U.S. President Barack Obama, paying a surprise visit to Afghanistan on Friday, praised U.S. troops for "important progress" in a nine-year war that is increasingly unpopular at home.
He spent four hours at an airbase outside the Afghan capital and canceled a planned helicopter trip to Kabul to meet Afghan counterpart Hamid Karzai because of bad weather. Instead, the two leaders spoke by telephone.
Obama's second visit to Afghanistan as president came as the White House prepared to release a review of the war's strategy in the week of Dec. 13, and the day after leaked cables detailed U.S. concerns about Karzai's abilities and widespread fraud in the country.
Neither topic came up during their 15-minute phone conversation, Obama Afghan war adviser Douglas Lute told reporters aboard Air Force One as the president flew home.
"Today we can be proud that there are fewer areas under Taliban control," Obama said, in a speech filled with tributes to serving troops and the burden carried by their families.
"We said we were going to break the Taliban's momentum and that's what you're doing, you're going on the offense, tired of playing defense," he said to the crowd of mostly U.S. troops.
But the trip comes at a time of spiraling violence and record casualties. Over 1,400 U.S. troops have died in Afghanistan since 2001, and a third of them lost their lives in the past year alone.
Obama decided in 2009 to ramp up force levels to widen the Afghan military campaign, and many of the extra troops have been thrown into tough fighting, including a major offensive in the southern Taliban heartland of Kandahar.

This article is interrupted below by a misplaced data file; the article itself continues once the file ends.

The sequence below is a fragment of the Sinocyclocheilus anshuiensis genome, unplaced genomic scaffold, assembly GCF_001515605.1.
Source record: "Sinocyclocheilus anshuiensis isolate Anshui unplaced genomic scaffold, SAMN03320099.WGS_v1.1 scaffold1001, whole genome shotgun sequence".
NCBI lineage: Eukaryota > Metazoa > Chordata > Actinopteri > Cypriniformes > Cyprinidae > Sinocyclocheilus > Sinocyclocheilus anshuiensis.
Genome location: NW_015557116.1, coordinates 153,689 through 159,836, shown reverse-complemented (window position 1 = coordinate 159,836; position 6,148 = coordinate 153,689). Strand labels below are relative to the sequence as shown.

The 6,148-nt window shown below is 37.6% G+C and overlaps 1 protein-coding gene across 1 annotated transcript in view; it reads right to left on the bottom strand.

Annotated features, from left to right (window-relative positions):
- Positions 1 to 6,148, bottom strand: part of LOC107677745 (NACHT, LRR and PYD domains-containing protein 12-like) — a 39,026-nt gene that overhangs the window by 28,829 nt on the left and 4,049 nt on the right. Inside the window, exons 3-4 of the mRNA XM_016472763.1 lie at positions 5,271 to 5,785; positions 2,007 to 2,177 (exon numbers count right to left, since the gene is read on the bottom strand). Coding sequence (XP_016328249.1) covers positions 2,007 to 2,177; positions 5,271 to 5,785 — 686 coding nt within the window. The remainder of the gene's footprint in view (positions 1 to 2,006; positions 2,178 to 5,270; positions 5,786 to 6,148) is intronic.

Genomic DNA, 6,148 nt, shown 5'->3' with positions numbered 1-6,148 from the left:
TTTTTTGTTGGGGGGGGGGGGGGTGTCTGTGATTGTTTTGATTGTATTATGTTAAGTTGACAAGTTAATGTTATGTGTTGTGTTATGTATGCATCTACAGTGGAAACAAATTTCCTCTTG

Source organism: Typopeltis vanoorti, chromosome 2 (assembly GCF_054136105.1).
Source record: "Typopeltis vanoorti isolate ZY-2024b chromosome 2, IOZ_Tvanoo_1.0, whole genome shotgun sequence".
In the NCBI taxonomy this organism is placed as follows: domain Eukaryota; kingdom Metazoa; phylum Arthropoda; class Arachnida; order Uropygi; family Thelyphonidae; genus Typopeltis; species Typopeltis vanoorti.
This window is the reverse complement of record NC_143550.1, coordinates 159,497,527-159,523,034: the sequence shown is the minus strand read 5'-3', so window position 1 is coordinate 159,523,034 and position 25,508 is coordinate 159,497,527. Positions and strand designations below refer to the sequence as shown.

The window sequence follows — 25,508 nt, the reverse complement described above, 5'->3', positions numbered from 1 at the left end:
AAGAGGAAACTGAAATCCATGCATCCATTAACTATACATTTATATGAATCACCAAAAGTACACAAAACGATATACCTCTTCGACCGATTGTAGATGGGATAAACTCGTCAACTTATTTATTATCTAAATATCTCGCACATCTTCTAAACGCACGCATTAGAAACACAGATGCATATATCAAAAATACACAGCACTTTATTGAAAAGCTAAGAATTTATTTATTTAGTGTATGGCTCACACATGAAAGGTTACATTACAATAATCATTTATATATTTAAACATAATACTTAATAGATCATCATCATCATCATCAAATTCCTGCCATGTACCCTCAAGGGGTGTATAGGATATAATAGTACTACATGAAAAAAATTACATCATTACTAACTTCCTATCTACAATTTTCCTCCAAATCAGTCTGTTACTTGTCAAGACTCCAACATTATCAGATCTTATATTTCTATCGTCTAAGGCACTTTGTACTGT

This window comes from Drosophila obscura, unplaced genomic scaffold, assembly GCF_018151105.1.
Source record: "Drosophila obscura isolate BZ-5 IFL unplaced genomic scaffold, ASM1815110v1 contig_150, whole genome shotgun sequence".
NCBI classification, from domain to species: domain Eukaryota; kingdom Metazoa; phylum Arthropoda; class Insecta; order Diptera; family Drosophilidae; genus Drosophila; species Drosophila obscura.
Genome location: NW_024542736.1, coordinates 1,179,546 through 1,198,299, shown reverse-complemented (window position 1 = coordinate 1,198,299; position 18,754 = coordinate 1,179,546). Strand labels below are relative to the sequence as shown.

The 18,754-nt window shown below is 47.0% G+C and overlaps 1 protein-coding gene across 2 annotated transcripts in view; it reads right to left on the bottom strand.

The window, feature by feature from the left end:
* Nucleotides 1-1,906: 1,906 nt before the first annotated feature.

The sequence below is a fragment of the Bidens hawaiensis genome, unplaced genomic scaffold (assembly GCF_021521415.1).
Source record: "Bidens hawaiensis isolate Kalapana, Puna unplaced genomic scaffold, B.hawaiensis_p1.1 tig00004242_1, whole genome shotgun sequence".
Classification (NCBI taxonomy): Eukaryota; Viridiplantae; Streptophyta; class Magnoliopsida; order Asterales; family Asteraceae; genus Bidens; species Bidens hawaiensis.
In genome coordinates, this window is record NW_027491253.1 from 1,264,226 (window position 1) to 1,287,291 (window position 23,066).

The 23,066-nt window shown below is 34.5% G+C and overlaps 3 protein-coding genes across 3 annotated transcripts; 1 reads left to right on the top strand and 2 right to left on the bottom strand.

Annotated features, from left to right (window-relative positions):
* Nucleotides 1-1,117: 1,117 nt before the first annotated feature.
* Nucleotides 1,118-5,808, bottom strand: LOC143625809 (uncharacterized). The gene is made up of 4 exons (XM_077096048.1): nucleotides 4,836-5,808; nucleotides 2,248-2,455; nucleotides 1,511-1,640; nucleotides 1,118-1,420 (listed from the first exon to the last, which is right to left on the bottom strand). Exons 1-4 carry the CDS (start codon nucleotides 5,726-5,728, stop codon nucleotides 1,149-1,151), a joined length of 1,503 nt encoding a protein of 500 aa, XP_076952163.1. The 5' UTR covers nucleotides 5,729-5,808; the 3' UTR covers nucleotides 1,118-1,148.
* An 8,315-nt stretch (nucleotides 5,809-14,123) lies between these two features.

"Prefer extra sleep"
White House officials emphasized the main purpose of Obama's journey was a visit with the troops around the Thanksgiving and Christmas holidays, rather than a fact-finding mission before the upcoming strategic review.
"I know it's not easy for all of you to be away from home especially during the holidays and I know it's hard on your families, they have got an empty seat at the dinner table," Obama told the crowd, after visiting wounded soldiers.
He awarded five Purple Heart medals in the Bagram hospital.
Not everyone was thrilled to see Obama. One Air Force captain, who did not want to give his name, said he would have preferred extra sleep to a late evening presidential visit.
Obama has set a mid-2011 target to start the withdrawal, and U.S. and NATO officials say they aim to complete the handover to Afghan forces by 2014, a goal set by Karzai.
In addition to talking to Karzai, Obama got briefings from key advisers, including General David Petraeus, the top commander of U.S. and NATO forces in Afghanistan, Karl Eikenberry, the U.S. ambassador to Afghanistan, and special forces commanders.
U.S. officials have said they believed NATO forces were making progress in training Afghan security forces, who will take control of security as foreign troops begin to leave.
ReutersLast Mod: 04 Aralık 2010, 15:38